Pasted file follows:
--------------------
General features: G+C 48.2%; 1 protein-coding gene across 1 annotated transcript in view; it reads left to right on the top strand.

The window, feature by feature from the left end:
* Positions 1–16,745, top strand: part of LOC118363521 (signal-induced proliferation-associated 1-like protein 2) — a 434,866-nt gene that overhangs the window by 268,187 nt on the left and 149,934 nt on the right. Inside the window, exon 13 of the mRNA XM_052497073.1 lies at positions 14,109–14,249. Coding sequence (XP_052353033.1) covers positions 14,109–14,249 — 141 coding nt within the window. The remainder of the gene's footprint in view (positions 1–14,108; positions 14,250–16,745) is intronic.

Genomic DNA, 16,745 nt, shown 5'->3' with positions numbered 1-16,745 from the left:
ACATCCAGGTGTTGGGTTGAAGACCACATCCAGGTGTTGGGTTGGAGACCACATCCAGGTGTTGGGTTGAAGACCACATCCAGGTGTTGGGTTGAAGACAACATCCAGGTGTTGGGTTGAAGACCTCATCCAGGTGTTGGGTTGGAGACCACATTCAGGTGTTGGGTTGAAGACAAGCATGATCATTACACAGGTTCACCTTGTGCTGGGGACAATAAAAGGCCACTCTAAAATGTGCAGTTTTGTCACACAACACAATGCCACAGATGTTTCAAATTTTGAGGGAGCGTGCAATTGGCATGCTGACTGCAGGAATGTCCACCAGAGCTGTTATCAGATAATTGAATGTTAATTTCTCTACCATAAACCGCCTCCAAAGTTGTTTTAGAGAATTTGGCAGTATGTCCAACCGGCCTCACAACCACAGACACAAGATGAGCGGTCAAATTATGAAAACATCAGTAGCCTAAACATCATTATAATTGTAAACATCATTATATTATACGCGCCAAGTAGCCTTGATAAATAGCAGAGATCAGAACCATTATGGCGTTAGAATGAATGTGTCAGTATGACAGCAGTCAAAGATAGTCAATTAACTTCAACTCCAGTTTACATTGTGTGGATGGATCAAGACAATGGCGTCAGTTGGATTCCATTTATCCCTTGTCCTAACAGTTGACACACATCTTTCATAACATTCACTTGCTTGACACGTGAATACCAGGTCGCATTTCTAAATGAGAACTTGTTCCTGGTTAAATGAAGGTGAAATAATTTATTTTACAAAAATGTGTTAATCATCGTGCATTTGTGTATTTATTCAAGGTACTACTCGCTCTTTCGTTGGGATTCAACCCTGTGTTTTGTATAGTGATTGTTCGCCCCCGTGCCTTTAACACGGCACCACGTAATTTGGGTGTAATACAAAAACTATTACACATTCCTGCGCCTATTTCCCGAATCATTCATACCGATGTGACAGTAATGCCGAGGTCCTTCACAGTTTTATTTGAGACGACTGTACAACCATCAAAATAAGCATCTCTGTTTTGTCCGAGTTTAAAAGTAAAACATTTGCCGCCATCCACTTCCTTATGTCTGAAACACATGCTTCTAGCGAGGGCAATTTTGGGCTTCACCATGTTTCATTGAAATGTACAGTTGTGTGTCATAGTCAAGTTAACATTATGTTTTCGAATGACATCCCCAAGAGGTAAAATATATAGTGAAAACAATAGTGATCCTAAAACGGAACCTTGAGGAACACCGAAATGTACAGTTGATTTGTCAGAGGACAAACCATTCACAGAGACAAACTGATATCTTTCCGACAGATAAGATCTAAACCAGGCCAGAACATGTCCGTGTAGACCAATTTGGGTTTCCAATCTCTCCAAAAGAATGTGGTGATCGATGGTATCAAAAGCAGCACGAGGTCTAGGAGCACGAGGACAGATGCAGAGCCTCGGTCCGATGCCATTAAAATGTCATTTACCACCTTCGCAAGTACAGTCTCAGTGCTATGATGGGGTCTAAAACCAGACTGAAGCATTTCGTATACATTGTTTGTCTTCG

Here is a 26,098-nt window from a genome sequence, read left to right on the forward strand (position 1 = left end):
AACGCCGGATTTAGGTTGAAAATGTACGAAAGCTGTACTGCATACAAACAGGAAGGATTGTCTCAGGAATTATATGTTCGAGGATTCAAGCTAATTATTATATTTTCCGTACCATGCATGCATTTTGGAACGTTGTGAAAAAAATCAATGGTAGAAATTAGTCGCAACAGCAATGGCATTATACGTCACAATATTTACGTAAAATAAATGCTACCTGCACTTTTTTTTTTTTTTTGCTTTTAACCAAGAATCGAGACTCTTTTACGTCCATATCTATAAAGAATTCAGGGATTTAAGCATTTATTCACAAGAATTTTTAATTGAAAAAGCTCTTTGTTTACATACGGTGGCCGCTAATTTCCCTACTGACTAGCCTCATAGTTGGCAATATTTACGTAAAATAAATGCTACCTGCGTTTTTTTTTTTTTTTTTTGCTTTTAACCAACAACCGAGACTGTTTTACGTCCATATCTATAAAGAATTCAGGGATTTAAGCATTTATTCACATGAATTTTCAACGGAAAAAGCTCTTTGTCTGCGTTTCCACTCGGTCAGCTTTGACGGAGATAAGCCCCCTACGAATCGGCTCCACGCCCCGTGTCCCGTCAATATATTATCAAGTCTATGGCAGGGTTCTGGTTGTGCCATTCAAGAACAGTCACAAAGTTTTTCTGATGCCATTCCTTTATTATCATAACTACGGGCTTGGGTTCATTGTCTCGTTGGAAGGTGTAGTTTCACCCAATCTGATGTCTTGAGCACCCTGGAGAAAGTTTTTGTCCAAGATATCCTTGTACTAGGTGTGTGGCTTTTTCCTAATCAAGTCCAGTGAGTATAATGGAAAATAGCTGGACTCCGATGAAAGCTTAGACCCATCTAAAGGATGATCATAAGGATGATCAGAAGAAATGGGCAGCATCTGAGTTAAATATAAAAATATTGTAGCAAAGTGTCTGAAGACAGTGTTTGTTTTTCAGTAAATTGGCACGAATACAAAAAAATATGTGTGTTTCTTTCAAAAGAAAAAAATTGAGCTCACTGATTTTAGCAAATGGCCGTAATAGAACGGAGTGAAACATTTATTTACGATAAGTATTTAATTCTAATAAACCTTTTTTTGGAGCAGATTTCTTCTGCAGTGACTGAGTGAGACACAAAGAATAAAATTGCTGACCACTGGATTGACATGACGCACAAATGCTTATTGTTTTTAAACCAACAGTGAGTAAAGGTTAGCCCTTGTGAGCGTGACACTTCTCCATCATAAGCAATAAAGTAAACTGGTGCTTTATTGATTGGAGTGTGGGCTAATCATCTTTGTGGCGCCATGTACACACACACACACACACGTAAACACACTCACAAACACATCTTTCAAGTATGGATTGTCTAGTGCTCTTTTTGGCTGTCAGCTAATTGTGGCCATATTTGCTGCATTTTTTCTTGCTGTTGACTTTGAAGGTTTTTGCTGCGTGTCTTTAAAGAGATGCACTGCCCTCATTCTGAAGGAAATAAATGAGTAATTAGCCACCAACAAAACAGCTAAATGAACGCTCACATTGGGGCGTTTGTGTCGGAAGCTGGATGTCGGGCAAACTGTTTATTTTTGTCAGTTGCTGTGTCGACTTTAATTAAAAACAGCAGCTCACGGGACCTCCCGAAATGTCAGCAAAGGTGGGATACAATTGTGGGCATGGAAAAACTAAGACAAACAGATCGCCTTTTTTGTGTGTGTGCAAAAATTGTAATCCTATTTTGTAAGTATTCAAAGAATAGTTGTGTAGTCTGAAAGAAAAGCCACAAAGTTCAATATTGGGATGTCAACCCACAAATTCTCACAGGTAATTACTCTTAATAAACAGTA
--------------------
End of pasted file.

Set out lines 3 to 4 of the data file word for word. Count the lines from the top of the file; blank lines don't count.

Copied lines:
* Positions 1–16,745, top strand: part of LOC118363521 (signal-induced proliferation-associated 1-like protein 2) — a 434,866-nt gene that overhangs the window by 268,187 nt on the left and 149,934 nt on the right. Inside the window, exon 13 of the mRNA XM_052497073.1 lies at positions 14,109–14,249. Coding sequence (XP_052353033.1) covers positions 14,109–14,249 — 141 coding nt within the window. The remainder of the gene's footprint in view (positions 1–14,108; positions 14,250–16,745) is intronic.

Genomic DNA, 16,745 nt, shown 5'->3' with positions numbered 1-16,745 from the left: